“The EU has to restructure its failed strategy [in Gaza] and seek to bring the new US administration to a similar re-appraisal and policy change,” argue Michael Emerson and Richard Youngs, associate senior research fellows at the Centre for European Policy Studies (CEPS), and Natalie Tocci, senior research fellow at the Istituto Affari Internazionali in Rome, in a January CEPS report.
“Hamas must be engaged” in any attempt to resolve the crisis, the authors argue. “If [the EU] does not engage [with Hamas], it cannot hope to positively influence the well-known divisions within the Hamas leadership that have been on display over the last year,” they state.
In addition, the EU has channelled its aid to Palestinian territories by specifically “avoiding the democratically-elected Hamas administration, whilst bolstering the unelected Fatah administration in the West Bank,” the CEPS paper asserts.
As an alternative, the authors argue that the EU’s aid delivery should “involve respect for Palestinian democracy” and “not give overt preference to those deemed ‘helpful moderates'”.
Next, the paper asserts that the EU needs to address “difficult issues” such as “Palestinian trade with the EU” and the need to “foster transport, trade and infrastructure links” between Israel, the Occupied Territories and the Union.
The bloc must also “seriously reassess its bilateral relations with Israel,” the CEPS paper states. The authors lament that the EU has “never sanctioned Israel for its illegal actions in the Occupied Territories, nor has it attempted to employ positive conditionality to induce Israel to modify its actions in the territories”.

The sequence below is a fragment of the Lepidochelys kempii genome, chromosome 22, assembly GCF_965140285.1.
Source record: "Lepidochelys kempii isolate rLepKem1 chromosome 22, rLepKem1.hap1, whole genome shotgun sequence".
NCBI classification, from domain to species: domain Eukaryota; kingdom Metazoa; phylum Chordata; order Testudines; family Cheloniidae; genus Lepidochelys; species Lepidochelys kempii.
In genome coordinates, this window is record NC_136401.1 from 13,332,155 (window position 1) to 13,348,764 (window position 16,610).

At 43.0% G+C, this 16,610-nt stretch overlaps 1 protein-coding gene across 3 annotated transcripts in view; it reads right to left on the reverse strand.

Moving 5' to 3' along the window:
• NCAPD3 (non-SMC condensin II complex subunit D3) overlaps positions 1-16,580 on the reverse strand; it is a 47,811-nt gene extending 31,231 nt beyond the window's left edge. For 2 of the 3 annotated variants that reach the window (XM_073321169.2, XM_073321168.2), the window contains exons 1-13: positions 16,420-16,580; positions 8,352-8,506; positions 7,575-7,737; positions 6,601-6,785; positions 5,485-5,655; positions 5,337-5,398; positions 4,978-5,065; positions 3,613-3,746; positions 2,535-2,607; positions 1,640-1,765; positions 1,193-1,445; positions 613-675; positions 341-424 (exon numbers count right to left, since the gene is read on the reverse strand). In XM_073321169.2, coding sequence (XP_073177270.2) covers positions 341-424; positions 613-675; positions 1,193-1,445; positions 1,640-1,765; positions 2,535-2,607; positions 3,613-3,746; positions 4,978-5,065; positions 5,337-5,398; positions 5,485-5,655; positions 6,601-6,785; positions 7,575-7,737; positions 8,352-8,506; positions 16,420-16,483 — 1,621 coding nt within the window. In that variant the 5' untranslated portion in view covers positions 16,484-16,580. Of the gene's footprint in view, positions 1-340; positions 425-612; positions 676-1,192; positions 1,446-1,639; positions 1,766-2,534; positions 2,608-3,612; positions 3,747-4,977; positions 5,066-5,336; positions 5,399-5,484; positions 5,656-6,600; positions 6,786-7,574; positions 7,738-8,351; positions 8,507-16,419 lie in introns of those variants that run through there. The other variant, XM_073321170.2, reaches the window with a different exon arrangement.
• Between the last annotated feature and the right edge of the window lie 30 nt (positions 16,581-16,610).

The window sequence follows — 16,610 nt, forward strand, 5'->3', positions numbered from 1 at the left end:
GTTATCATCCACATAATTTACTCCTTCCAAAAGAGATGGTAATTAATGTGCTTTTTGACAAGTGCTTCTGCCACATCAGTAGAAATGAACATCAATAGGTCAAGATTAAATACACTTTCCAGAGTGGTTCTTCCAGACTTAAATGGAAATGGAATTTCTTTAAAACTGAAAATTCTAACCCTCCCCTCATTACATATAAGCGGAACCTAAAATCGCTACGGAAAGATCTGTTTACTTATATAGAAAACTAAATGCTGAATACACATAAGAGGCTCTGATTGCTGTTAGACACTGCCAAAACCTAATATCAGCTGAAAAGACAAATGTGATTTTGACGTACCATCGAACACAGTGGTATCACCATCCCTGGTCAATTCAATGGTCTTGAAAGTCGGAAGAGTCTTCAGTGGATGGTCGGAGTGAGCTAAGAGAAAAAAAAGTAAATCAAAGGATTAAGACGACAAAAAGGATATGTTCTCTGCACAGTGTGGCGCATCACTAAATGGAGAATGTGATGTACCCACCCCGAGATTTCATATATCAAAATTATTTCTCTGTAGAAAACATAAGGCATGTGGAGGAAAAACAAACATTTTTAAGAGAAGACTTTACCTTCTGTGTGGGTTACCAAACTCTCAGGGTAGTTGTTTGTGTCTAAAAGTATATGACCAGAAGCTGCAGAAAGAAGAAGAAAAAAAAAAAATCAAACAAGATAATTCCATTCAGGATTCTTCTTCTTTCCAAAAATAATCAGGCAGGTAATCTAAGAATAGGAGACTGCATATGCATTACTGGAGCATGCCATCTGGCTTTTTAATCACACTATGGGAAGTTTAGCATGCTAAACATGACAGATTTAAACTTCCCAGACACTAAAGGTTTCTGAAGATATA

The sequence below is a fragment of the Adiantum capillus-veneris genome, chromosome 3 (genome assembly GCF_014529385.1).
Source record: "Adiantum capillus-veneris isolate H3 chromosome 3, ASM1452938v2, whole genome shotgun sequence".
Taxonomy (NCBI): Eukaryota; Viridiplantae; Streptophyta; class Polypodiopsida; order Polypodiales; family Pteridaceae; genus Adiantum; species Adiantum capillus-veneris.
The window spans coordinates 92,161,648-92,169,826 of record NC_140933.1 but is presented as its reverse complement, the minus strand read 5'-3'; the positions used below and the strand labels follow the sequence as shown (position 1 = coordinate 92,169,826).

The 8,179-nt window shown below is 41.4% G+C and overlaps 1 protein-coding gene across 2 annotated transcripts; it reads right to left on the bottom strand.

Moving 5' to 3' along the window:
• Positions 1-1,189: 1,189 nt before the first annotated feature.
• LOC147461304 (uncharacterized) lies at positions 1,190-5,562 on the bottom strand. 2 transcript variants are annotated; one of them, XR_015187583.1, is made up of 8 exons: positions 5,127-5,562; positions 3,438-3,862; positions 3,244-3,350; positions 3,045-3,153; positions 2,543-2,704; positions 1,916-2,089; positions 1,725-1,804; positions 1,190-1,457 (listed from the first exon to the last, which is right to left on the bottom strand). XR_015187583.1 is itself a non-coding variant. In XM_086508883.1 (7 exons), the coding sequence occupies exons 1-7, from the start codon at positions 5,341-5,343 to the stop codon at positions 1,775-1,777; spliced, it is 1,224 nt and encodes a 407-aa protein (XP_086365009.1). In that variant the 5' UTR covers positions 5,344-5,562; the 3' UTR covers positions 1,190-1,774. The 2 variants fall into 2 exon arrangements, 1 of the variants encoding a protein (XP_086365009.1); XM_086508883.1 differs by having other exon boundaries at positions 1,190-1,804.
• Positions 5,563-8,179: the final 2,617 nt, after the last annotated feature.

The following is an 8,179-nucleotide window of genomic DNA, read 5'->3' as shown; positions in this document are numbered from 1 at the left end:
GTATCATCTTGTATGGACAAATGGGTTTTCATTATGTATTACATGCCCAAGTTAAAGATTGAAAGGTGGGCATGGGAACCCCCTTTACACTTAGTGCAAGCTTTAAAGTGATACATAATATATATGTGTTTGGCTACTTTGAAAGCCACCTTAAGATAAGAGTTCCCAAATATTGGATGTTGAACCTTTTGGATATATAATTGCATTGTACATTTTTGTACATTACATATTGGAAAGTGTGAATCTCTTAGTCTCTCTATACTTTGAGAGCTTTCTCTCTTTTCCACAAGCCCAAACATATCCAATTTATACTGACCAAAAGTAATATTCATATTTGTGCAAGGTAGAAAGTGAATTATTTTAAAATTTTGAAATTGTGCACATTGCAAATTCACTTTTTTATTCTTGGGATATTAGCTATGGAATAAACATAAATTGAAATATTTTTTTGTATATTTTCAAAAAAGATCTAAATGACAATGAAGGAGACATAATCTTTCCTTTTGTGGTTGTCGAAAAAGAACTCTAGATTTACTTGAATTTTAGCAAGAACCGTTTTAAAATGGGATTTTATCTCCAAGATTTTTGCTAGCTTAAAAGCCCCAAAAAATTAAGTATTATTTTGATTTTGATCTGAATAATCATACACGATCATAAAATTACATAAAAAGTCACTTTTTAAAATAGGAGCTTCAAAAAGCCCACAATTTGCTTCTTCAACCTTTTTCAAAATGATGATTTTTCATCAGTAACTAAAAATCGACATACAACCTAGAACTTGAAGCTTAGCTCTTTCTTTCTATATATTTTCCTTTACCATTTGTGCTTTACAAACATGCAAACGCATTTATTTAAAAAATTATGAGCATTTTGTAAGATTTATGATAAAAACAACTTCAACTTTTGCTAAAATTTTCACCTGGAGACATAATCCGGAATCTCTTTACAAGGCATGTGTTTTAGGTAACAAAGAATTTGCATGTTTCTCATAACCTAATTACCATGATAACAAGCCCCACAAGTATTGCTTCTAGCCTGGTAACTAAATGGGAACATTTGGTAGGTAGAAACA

Instead, bilateral relations between the Union and Israel “should cease to recognise, aid or assist internationally illegal acts” and they “should have inbuilt safeguard measures to ensure the EU respects its duty of non-recognition of internationally unlawful acts,” the researchers argue.
Furthermore, the paper claims the bloc should “make it clear to Israel that its failure to offer the carrot of substantive peace proposals as well as the stick of military reprisals carries its cost in Israel’s international relations”.
The incoming Obama administration in the US should “strongly reinforce this recalibration of Western policies” and “add its voice to the essential pressure upon Israel to show real movement on final settlement issues,” the authors add.
Unless the EU changes its current policies in the Israeli-Palestinian conflict, it will “further deteriorate the international political reputation of Europe and the West” and “its capacity to influence the world,” the CEPS paper concludes.